Security & Fraud

Malware Checks In To Starwood’s POS

Shutterstock

Just days after Marriott agreed to purchase the Starwood Hotels & Resorts chain for $12.2 billion, officially creating the world’s largest hotel company, Starwood announced some of its hotel locations were hit by a malware attack between November 2014 and October.

Reuters reported earlier today that the payment systems of 54 Starwood hotels in North America were infected with a malware designed to compromise payment card data. The breach enabled unauthorized parties to gain access to sensitive information such as payment card number, cardholder name, security code and expiration date.

The company confirmed it launched an investigation with the help of third-party forensic experts to address the problem, which has found that no payment data was compromised by the malware infection, Reuters stated.

According to Starwood, the malware did not impact the company’s guest reservation or guest membership systems and there was no indication that customer information such as PINs or contact information were impacted.

“Protecting our customers’ information is critically important to Starwood and we take this issue extremely seriously,” Sergio Rivera, Starwood President, The Americas, said in the statement.

“Quickly after we became aware of the possible issue, we took prompt action to determine the facts. We have been working closely with law enforcement authorities and have been coordinating our efforts with the payment card organizations. We want to assure our customers that we have implemented additional security measures to help prevent this type of crime from reoccurring.”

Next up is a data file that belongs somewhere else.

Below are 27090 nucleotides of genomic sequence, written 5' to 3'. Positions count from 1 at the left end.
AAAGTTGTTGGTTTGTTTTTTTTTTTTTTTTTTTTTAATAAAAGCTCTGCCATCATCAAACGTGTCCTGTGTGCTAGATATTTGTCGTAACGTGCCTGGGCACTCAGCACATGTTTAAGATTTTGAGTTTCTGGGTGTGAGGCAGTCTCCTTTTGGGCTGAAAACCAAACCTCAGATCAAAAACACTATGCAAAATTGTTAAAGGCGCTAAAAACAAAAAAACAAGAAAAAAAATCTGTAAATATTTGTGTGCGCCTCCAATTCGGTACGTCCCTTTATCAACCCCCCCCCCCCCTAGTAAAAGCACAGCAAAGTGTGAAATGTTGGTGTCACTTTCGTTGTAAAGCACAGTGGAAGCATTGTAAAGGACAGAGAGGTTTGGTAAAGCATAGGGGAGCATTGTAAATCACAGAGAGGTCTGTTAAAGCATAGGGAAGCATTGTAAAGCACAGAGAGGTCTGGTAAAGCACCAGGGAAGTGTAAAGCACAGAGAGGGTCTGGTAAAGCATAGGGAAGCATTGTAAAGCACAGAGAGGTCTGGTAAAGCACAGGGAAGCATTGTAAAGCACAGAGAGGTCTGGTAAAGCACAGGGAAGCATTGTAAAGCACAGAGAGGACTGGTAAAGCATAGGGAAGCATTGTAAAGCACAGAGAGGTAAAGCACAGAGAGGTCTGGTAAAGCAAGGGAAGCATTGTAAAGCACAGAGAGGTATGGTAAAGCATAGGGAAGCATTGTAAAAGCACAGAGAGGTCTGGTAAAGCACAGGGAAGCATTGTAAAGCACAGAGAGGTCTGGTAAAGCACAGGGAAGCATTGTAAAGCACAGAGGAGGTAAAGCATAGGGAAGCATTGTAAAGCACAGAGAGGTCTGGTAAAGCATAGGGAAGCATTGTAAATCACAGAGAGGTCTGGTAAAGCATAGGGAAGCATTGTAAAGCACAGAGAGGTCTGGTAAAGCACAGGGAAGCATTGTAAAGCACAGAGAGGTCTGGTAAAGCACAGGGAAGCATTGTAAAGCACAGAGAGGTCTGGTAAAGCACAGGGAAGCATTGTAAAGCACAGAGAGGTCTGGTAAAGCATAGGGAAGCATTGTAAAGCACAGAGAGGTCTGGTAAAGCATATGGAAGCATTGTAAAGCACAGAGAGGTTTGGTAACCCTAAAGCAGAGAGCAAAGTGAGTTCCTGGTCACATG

The locations and potential dates of exposure for each affected Starwood property are available here. The company said the malware was detected at certain restaurants, gift shops and other POS systems at the relevant Starwood hotel properties.

Jessica Doyle, Starwood’s director of corporate communications, told The Wall Street Journal that customers who stayed at affected locations but did not make purchases at the restaurants or shops would not be impacted by the malware.

Starwood Hotels has released a full list of the 54 locations impacted by the malware breaches.

——————————

NEW PYMNTS STUDY: ACCELERATING THE REAL-TIME PAYMENTS DEMAND CURVE – NOVEMBER 2020

About: Accelerating The Real-Time Payments Demand Curve:What Banks Need To Know About What Consumers Want And Need, PYMNTS  examines consumers’ understanding of real-time payments and the methods they use for different types of payments. The report explores consumers’ interest in real-time payments and their willingness to switch to financial institutions that offer such capabilities.

TRENDING RIGHT NOW